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3 signs retailers need data and insights

Article-3 signs retailers need data and insights

Thinkstock/Wavebreakmedia man checking health food store inventory
You might not be looking at numbers and merchandising correctly if these three feelings arise for you when stocking your store.

As the omnichannel marketplace evolves, the list of demands on a retailer’s time and resources keeps growing. From engaging today’s customer in new and meaningful ways to ensuring products are stocked on the shelves, how do you also make sure you are on top of trends?

Enter the need for data. By leveraging data, natural products retailers have the opportunity to turn what was once an art into science. With data, you can find out which new items have just hit the market and how they’re performing before you order them for your shelves. You’ll know when a trend is starting to peak, so you won’t get stuck relying on short dates and spoilage to recognize the end of a trend. And if you’re investing your hard-earned dollars in promotions, you can make sure you’re seeing the return on investment with new customers coming into your store and current customers buying more. Finally, data help you fail fast then recalibrate efforts with efficient exception reporting, allowing you to refocus your time on customers and the innovation YOU want to pioneer.

If you’re not leveraging data to optimize your operations, you could be costing yourself time, money and even credibility with your customers. Here are three telltale signs you need data to compete at retail.

1. You’re losing track of the trends—and it shows on your shelves.

Paleo, vegan, pegan, vegetarian, flexitarian, reducetarian, plant-based, whole grain, grain-free … if you can’t keep up with the latest diet trends, then you don’t know how to cater to the consumers buying into them or which complementary products your shoppers are seeking.

Using data to track key growth drivers such as transparency attributes, lifestyle diets and third-party certifications not only shows you what’s happening in your stores, it gives you a chance to catch up on the trends that your competition is already capitalizing on.

Most importantly, data allow you to take trends and apply specific retail activities to them. For example, if more customers are asking you for plant-based eating tips, you can use data to identify which new items to bring in that satisfy this way of eating.

2. You don’t know if your pricing, promotions and margins are helping you collect the most revenue from the most customers.

If you don’t know where your items are overpriced or underpriced against the competition, you won’t know if you’re driving away good customers or shortchanging yourself on margin. Using data to index your pricing and share of promotional dollars will sharpen your competitive advantage and help you earn and keep customer loyalty.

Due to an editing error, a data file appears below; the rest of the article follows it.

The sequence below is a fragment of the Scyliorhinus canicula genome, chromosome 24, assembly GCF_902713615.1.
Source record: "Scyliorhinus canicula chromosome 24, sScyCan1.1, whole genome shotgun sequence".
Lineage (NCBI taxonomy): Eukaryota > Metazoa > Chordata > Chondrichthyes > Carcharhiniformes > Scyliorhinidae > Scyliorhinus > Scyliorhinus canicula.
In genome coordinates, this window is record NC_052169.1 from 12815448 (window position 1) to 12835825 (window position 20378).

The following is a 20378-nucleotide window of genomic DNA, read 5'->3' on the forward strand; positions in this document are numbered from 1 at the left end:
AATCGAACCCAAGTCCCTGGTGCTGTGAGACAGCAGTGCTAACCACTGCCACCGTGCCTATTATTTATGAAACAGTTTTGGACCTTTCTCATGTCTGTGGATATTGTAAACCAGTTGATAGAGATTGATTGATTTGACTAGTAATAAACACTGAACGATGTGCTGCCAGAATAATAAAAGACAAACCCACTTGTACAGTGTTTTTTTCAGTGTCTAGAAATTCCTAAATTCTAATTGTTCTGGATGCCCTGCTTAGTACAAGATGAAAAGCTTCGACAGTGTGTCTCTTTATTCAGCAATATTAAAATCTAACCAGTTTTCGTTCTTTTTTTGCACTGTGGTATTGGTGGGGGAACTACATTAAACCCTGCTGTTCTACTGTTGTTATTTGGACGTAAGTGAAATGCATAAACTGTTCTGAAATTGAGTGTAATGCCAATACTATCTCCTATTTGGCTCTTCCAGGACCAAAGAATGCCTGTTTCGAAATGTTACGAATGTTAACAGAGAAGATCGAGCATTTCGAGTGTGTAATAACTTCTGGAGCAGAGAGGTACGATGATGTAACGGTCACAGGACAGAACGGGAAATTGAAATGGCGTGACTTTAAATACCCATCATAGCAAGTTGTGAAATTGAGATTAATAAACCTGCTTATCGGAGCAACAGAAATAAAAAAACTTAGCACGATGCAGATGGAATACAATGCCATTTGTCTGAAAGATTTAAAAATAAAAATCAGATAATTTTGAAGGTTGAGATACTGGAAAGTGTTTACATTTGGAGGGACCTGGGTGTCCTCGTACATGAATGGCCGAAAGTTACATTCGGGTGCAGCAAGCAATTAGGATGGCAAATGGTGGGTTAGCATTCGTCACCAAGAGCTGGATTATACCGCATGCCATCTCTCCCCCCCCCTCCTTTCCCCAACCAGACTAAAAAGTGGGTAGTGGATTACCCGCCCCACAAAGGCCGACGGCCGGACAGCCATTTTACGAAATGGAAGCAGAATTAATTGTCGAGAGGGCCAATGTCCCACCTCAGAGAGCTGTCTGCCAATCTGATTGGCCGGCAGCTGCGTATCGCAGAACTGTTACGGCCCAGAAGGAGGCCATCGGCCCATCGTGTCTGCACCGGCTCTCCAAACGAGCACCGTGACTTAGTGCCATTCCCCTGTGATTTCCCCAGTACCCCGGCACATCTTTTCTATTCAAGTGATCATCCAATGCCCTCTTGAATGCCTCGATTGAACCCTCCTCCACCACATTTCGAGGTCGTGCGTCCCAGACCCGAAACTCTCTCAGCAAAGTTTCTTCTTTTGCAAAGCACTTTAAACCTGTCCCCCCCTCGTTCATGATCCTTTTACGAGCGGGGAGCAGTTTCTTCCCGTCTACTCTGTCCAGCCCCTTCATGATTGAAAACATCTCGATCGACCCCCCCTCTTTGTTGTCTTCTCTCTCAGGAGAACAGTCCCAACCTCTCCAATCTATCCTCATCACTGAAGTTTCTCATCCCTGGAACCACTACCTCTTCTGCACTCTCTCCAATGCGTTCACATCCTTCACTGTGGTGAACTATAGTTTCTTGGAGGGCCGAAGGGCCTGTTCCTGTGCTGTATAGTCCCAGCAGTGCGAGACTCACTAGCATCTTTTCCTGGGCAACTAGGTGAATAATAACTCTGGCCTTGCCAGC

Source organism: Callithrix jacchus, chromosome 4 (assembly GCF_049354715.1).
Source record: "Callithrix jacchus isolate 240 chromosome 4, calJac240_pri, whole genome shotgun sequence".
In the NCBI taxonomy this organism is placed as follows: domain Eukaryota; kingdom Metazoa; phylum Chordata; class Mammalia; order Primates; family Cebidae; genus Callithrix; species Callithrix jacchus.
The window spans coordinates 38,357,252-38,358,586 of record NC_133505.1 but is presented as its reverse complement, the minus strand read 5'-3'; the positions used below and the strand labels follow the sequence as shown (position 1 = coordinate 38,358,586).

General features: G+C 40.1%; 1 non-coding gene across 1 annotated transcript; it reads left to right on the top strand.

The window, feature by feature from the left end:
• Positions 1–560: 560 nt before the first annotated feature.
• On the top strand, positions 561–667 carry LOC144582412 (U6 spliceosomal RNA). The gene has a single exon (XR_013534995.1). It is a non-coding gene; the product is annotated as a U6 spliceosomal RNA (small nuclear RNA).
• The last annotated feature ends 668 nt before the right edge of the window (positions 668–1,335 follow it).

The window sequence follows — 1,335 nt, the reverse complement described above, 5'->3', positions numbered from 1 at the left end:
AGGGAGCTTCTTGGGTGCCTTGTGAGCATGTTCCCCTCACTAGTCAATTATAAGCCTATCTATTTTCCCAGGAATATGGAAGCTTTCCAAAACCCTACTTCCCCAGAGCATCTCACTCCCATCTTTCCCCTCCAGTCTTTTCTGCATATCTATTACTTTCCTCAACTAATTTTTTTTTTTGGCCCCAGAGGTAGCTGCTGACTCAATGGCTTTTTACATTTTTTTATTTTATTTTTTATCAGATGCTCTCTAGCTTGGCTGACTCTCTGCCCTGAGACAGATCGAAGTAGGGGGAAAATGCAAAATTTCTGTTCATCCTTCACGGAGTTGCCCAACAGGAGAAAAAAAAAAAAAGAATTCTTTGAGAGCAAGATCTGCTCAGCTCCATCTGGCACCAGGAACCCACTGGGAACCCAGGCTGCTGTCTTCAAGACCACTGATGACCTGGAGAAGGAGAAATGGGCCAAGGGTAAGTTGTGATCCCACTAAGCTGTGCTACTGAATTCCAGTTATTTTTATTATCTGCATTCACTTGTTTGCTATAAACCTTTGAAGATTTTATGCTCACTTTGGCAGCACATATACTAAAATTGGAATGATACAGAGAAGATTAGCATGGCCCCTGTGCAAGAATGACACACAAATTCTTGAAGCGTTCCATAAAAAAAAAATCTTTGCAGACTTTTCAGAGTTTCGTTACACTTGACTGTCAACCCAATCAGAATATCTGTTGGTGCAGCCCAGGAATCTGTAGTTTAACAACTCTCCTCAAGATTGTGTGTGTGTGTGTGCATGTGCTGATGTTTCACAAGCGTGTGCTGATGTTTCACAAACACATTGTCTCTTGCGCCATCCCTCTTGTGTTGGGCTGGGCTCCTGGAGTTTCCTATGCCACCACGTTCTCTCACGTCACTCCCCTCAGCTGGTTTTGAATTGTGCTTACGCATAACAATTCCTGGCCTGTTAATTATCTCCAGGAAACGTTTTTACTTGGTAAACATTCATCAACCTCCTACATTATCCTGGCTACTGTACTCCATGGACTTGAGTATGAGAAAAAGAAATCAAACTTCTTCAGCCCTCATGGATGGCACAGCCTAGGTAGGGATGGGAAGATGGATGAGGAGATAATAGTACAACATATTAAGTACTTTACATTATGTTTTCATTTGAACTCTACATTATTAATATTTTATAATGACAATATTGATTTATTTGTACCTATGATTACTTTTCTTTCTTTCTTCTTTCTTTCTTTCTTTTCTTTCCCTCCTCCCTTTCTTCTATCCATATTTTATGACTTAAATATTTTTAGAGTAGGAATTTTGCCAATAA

You have a significant investment in how you manage your pricing and promotions to attract and retain the most customers. Just as you would manage personal investments, you want to track and invest your stores’ margin dollars and vendor trade funds wisely. Data analysis gives you a consistent way to evaluate your return on investment.

3. Your category management process is based on gut feelings and guesswork.

Effective category management brings a focused and fact-based approach to managing your store, identifying the kinds of products and categories that are most important to your customer. Strong category management is proactive, efficient and on-schedule to capture key opportunities that maximize your shoppers’ loyalty to your store.

If your process doesn’t do that, you’re leaving money on the table.

Data give you a much more robust understanding of your customer than you’ll get from anecdotal feedback, day-to-day observations or gut feelings. With data, you get both the precise focus to drill down to the best and worst performing items on your shelves and a broader perspective that lets you benchmark your stores’ performance against your competition.

Independent retailers hold the unique position in the marketplace to move fast and incubate innovation with new products and brands. And now big retailers aren’t the only ones capable of integrating data into their procurement, pricing and promotion processes, which means independents truly can leverage the best of both worlds.

Kathryn Peters is the executive vice president of retailer services at SPINS.

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